Page 11

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Title I don't know ... yet
Subject Medicine--Philosophy
Description The 44th Annual Frederick William Reynolds Lecture.
Creator Peterson, Chase N.
Publisher Frederick William Reynolds Association
Date 1981-02-11
Date Digital 2008-05-29
Type Text
Format image/jpeg
Digitization Specifications Original scanned on Epson Expression 10000XL flatbed scanner and saved as 400 ppi uncompressed tiff. Display images generated in PhotoshopCS and uploaded into CONTENTdm Aquisition Station.
Resource Identifier http://content.lib.utah.edu/u?/reynolds,1200
Source R723 .P44
Language eng
Relation Digital reproduction of "I don't know ... yet," J. Willard Marriott Library Special Collections
Rights Digital Image Copyright University of Utah
Metadata Cataloger Seungkeol Choe; Ken Rockwell
ARK ark:/87278/s6sb43q8
Setname uu_fwrl
Date Created 2008-07-29
Date Modified 2008-08-04
ID 320459
Reference URL https://collections.lib.utah.edu/ark:/87278/s6sb43q8

Page Metadata

Title Page 11
Description 1 UOiN 1 IV1NVJW . . . Itl 11 dent Kennedy that he took America into Viet Nam because he wanted to prove to the ghost of Joe McCarthy that the Democratic Party was not soft on Communism. The understandable concern many have for survival in the face of potential social unrest and/or nuclear holocaust prompts another abberation of the question-answer dichotomy. It is one thing to develop rudimentary health care skills in anticipation of an emergency and it is another to rely on those survival techniques when more proven and professional services are still available within civilized society. More on that later. Finally, while we can hardly blame the advance of medical technology for the rise of stress in modern society, stress appears to play a critical role in disease. It is known, for example, that the death rate for widows and widowers is ten times higher in the first year of bereavement than it is for others of comparable age; in the year following divorce, the divorced persons have twelve times the disease that married persons have.15 Let me describe two examples of distortion of this otherwise desirable return to the art of medicine, a result in part of a disequilibrium between ignorance and knowledge. We have within us a resurgence of people who describe themselves as herbalists. It is not clear what the definition of an herbalist is, except generally it is someone who prefers to use so-called herbs in preference to scientific medicine or technology. Digitalis, our friend of heart disease, is an herb. Periwinkle, for the treatment of cancer, is an herb. Penicillin is the product of normal botanical processes, and other basic medicines have their origins in natural substances. Herbalists, in the words of Dr. Don Nelson on our faculty, are "Well meaning people who have found that modern medicine cannot cure everything (and) are too easily attracted to the 'testimonials' of other well meaning friends that there is a cure not known (or used) by conventional medical practitioners."16 As an aside, given the intense profit motive of our traditional pharmaceutical industry, it does seem highly unlikely, however, that a promising herb chemical would long be left unexploited by them. Incidentally, it is reported that 85 percent of the U.S. herbal packaging business occurs on our Wasatch Front. The second example involves the growing popularity in this state of lay midwifery. Obstetrical care has traditionally and overwhelmingly and perhaps unnecessarily been provided by white male medical doctors of obstetrics. In recent decades, nurse midwives have re-emerged to provide good care for many routine pregnancies. The lay midwife is something alltogether different. In distinction to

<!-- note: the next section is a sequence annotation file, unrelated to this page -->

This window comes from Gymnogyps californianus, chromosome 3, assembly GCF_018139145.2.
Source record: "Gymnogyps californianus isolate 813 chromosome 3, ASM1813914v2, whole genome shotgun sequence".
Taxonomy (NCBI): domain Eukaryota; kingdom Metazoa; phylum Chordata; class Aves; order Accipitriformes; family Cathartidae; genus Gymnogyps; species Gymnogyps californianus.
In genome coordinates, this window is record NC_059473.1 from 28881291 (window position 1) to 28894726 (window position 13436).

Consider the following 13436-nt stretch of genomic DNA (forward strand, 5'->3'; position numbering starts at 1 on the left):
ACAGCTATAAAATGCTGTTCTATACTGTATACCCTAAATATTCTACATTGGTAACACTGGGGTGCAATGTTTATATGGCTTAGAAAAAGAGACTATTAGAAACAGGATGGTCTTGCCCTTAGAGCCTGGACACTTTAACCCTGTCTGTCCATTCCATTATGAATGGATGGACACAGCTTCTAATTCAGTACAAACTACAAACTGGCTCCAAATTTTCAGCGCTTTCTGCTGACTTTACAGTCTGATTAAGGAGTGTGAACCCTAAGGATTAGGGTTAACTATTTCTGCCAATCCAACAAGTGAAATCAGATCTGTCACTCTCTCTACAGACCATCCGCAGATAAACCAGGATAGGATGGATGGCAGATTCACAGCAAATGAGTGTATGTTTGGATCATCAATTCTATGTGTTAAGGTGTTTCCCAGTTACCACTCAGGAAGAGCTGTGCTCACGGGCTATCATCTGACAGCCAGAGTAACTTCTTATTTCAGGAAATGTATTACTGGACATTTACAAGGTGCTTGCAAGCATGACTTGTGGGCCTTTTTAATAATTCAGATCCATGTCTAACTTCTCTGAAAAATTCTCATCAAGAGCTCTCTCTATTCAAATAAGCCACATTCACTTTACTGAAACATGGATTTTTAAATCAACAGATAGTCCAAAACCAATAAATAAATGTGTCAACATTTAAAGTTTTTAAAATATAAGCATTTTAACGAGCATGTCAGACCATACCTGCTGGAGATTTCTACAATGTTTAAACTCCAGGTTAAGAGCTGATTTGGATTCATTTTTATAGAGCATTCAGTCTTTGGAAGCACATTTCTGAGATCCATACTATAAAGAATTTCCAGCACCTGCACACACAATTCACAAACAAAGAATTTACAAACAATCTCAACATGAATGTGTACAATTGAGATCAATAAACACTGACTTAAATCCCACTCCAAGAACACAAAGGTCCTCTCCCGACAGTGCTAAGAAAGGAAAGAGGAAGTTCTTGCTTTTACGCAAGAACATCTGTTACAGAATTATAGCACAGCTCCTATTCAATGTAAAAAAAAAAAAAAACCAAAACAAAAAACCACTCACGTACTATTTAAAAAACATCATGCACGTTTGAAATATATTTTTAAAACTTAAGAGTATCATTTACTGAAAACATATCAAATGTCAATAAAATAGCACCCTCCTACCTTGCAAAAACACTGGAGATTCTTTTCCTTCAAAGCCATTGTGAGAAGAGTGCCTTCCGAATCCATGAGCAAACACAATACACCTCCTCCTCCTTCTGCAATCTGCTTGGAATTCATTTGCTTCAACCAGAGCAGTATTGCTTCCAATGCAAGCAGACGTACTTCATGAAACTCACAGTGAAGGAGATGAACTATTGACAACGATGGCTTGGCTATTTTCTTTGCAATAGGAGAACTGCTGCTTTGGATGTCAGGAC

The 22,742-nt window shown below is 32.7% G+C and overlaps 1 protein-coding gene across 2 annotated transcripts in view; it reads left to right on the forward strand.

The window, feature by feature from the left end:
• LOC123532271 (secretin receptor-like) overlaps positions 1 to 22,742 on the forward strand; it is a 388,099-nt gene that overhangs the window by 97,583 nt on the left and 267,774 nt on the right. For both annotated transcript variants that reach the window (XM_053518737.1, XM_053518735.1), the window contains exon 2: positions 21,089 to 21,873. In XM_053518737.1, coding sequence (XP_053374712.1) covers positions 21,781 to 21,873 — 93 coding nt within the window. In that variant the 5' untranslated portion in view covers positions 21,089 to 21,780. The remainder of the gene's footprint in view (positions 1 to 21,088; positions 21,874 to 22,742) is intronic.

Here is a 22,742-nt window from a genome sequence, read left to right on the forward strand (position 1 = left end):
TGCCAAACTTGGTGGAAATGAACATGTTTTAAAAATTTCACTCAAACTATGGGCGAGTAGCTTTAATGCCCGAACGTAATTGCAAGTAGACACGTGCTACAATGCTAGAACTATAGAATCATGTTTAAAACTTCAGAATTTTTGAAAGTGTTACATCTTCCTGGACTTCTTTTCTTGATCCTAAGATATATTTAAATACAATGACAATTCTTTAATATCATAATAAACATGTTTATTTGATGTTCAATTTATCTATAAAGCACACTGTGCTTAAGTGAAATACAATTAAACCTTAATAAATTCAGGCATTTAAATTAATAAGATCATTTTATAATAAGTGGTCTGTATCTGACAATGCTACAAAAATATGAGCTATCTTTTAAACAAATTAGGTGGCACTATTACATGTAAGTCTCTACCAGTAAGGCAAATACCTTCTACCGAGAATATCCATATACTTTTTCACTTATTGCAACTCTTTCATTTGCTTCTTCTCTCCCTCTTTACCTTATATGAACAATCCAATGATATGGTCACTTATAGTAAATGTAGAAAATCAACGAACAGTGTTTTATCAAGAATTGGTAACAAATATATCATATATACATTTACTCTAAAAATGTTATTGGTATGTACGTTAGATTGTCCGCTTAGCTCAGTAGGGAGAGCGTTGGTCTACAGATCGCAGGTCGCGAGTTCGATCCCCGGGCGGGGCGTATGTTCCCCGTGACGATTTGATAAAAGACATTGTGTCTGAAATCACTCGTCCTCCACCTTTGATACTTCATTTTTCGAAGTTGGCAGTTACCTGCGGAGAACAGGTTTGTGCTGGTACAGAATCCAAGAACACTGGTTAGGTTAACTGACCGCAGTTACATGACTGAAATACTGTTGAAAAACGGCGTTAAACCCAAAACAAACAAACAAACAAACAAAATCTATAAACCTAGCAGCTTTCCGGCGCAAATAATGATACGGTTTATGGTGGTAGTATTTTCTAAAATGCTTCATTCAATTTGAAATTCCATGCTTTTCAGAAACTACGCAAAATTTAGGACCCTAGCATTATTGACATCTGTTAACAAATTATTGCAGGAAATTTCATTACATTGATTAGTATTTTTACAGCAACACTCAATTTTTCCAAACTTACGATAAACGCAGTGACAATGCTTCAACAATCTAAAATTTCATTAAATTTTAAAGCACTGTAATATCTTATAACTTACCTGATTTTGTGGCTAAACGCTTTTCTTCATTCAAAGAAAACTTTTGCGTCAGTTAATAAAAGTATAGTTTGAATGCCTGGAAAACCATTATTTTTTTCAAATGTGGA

Format image/jpeg
Identifier 017-RNLT-PetersonCN_Page 11.jpg
Source Original Manuscript: I don't know ... yet by Chase N. Peterson.
Setname uu_fwrl
Date Created 2008-07-29
Date Modified 2008-07-29
ID 320451
Reference URL https://collections.lib.utah.edu/ark:/87278/s6sb43q8/320451